WWII VET DONATES LARGE MEMORABILIA COLLECTION TO SNOW COLLEGE

Contact: Greg Dart
Snow College Director of Communications
Phone: (435) 283-7154


June 11, 2010


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EPHRAIM -- A World War II veteran is donating his collection of memorabilia in hopes of inspiring college students in the future. He gathered the items while flying around the world.

Roger Johnson cut the ribbon Friday to a new exhibit of memorabilia he collected as a pilot during World War II.

At Snow College Friday, Roger Johnson cut the ribbon to a new exhibit of memorabilia he collected as a pilot during World War II.

"I was always interested in aviation, and I was a flight instructor for a long time. And then I flew in the army, and I was in the flying business later after that, and it meant a lot to me," Johnson said. "I was lucky enough to be in the Air Corps where I wanted to be."

Johnson flew missions over the Himalayas while his wife, LaRue, was an Army nurse.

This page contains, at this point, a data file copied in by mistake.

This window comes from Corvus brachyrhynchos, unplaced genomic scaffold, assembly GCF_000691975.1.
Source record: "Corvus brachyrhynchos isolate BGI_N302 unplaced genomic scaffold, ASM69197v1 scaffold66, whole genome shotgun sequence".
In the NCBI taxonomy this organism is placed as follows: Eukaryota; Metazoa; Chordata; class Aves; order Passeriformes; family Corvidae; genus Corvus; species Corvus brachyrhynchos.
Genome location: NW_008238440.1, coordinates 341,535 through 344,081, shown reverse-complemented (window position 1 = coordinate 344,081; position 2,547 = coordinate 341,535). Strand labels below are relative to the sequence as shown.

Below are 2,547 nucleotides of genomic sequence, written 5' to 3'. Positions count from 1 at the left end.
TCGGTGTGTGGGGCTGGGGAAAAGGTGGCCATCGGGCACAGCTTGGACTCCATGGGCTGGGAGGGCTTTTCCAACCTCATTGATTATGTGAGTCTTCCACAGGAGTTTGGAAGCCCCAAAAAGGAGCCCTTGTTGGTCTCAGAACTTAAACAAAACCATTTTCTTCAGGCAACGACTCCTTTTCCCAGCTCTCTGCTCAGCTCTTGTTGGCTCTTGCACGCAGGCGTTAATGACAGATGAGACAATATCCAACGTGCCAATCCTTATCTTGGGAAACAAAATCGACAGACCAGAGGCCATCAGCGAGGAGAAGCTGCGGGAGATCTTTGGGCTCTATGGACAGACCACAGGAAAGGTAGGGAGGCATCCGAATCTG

"Her name was LaRue Tucker, and when she got in the service [she] was nicknamed ‘Taffy Tucker.' So, I got a new airplane overseas and had it named for her, ‘Taffy Tucker,'" Johnson said.

From uniforms to medals and cultural items from around the world, the exhibit offers a glimpse of a critical era in our nation's history.

"I wanted to keep it all together, and it would do me no good in my basement." - Roger Johnson, WWII veteran

"He had, I think, really of vision of preserving it so that people could remember, and that's what his greatest desire is -- that people remember the contribution, not just from him, but the whole generation," said history professor Ralph Brenchley.

For Snow College, Johnson's donation is a significant gift.

"This will be a permanent exhibit here at the college," said Snow College President Scott Wyatt. "It's the first piece of what hopefully will be a more expanded museum and collection that relates to the heritage of America and the heritage of this area."

Johnson, who is now 90 years old, is excited to see his small part in history preserved.

"I wanted to keep it all together, and it would do me no good in my basement," he said. "Here, everybody can see it and hopefully learn a little from it."

It's a chance for future generations to learn from The Greatest Generation.

The exhibit is on display in the Social Science building at Snow College.